Making the Most of Transitional Care Management
In tandem with better codes for telemedicine and CCM, providers can extract greater value from technology investments by leveraging them for transitional care management (TCM). CPT codes 99495 and 99496 support management and coordination of services for moderately complex patients and highly complex patients, respectively, following discharge from hospitals, long term care and skilled nursing facilities, and other inpatient settings.
A one-time charge following transition from the inpatient setting to the community, TCM is most efficiently addressed through collaborative remote patient monitoring and telemedicine services across the 30-day period covered by Medicare. Complex patients receive not only advanced testing and observation in the outpatient setting but also the extra support of transitional telemedicine services—and resource-strapped primary care providers can more easily manage the 30-day window without extra burden.
This way, patients at greatest risk of deterioration or adverse events—such as the previously mentioned insulin-dependent diabetics—know what they need to do and when they need to do it, reducing the potential for readmission within 30 days. Telemedicine tools provide a review of medications and indications, ensuring a patient is on the right medications during the transition. The primary care physician sees the patient within seven business days, and the telemedicine doctor continues to manage the patient through the TCM period.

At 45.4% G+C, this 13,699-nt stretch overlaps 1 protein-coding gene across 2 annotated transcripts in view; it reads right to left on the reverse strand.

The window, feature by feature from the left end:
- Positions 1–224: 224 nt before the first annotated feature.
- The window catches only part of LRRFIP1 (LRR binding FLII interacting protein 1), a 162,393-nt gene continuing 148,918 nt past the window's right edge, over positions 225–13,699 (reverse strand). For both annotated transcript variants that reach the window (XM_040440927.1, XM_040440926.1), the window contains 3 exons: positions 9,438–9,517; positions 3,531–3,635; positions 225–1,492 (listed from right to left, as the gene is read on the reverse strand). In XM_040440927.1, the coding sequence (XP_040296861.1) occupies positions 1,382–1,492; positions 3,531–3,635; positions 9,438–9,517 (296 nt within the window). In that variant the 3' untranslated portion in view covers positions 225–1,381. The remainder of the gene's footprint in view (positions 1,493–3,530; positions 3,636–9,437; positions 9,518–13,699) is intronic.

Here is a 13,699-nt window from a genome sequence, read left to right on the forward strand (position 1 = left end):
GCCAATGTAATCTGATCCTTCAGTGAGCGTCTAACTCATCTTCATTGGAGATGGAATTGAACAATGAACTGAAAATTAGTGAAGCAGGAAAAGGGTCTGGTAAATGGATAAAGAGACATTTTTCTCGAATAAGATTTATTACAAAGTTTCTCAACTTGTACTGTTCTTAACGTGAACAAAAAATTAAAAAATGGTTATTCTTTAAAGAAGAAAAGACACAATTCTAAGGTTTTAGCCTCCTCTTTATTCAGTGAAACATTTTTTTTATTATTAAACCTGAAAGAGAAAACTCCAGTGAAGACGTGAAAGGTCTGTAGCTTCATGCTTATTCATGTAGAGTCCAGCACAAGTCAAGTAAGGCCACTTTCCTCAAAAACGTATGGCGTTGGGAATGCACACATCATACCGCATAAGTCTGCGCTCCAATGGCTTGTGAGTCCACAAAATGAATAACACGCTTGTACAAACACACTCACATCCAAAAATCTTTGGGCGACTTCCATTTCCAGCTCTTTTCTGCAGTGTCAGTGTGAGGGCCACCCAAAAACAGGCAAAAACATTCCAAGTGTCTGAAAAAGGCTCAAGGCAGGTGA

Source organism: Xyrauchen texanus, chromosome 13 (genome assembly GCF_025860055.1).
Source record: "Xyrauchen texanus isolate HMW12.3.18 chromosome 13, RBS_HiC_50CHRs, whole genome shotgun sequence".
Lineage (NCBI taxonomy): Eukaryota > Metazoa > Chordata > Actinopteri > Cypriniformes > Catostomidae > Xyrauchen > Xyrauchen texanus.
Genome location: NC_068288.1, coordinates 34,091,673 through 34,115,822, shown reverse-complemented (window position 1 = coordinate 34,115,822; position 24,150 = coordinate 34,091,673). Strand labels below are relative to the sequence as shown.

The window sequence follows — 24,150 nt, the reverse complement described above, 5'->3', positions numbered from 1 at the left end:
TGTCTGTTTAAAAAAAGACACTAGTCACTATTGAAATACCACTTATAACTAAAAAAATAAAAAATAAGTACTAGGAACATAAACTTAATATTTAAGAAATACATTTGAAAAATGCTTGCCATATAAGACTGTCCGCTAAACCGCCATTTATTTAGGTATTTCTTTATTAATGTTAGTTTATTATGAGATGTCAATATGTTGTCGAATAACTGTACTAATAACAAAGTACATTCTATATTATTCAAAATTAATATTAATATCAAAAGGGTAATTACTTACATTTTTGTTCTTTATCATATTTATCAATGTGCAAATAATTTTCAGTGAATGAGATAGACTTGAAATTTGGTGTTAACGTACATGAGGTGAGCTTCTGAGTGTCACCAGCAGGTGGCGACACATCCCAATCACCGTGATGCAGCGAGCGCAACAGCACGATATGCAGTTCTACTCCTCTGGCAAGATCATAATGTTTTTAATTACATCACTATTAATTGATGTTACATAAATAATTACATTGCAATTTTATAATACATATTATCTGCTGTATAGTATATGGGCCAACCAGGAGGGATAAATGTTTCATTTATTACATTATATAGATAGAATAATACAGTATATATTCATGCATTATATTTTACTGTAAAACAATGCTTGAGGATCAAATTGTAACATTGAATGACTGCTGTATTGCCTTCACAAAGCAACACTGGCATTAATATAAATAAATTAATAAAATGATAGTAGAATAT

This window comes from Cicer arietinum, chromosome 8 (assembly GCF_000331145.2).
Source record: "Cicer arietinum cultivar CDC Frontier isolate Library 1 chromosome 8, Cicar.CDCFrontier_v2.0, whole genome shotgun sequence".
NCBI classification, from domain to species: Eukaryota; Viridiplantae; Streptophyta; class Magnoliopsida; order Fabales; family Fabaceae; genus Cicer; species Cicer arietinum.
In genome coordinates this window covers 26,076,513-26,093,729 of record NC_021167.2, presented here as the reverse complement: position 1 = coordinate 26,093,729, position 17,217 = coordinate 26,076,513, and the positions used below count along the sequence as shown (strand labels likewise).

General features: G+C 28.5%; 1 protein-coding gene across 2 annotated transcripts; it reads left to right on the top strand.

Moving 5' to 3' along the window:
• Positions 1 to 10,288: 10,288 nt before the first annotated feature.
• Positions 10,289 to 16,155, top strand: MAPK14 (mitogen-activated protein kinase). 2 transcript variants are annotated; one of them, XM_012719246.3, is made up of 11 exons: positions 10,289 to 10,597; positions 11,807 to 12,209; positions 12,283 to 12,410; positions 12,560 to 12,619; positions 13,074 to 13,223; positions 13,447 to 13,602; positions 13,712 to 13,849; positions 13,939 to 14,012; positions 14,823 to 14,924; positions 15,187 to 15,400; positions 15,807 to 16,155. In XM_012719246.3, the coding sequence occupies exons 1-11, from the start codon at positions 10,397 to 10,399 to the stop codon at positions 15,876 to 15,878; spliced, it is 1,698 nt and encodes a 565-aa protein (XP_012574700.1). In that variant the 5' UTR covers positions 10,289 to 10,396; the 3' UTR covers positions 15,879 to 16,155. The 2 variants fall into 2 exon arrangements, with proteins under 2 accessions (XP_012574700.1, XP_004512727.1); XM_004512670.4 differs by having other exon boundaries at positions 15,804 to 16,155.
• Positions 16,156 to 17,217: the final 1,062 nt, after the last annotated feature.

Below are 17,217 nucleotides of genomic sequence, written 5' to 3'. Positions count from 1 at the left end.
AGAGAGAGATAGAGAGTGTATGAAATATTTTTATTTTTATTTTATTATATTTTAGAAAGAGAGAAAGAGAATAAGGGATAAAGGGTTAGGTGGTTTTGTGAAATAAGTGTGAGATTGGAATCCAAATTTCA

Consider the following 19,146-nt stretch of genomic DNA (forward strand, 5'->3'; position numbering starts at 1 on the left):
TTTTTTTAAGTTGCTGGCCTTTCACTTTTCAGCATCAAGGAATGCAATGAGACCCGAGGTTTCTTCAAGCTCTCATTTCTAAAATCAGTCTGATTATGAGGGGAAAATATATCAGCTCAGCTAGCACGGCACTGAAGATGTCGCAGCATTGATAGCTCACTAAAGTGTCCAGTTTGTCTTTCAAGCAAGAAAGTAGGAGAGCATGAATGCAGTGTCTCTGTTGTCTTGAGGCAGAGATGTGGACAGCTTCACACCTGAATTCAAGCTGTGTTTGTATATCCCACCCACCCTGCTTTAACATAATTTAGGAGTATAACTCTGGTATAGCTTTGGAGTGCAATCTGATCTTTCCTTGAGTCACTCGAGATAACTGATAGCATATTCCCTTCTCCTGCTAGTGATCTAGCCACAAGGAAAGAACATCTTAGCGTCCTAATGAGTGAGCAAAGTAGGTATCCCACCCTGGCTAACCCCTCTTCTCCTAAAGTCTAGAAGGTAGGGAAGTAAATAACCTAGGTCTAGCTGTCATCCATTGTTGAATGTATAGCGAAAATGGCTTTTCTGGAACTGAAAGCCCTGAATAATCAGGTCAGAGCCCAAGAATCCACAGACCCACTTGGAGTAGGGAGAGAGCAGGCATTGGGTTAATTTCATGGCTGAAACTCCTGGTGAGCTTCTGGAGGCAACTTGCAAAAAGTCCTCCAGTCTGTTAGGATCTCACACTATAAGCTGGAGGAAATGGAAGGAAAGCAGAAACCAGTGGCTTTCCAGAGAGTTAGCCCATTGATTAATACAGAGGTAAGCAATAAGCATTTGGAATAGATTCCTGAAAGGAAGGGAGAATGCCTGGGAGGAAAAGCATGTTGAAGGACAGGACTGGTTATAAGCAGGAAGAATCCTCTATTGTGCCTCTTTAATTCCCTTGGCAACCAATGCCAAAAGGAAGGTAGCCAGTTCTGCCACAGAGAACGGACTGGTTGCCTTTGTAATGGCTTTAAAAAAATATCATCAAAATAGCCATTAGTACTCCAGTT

Not only does this equation improve outcomes, it also increases patient satisfaction with the process, improving engagement and compliance. Real-time feedback loops offered through advanced telemedicine solutions improve overall collaboration and enhance care coordination strategies.
With Medicare actively acknowledging the needs of the highest-risk patients, providers can devote resources for intense management of the most complex conditions and reap the rewards of keeping up with their patients between clinic visits.
— Dustyn Williams, MD, is a hospitalist at Baton Rouge General Medical Center and cofounder/chief medical officer of DoseDr.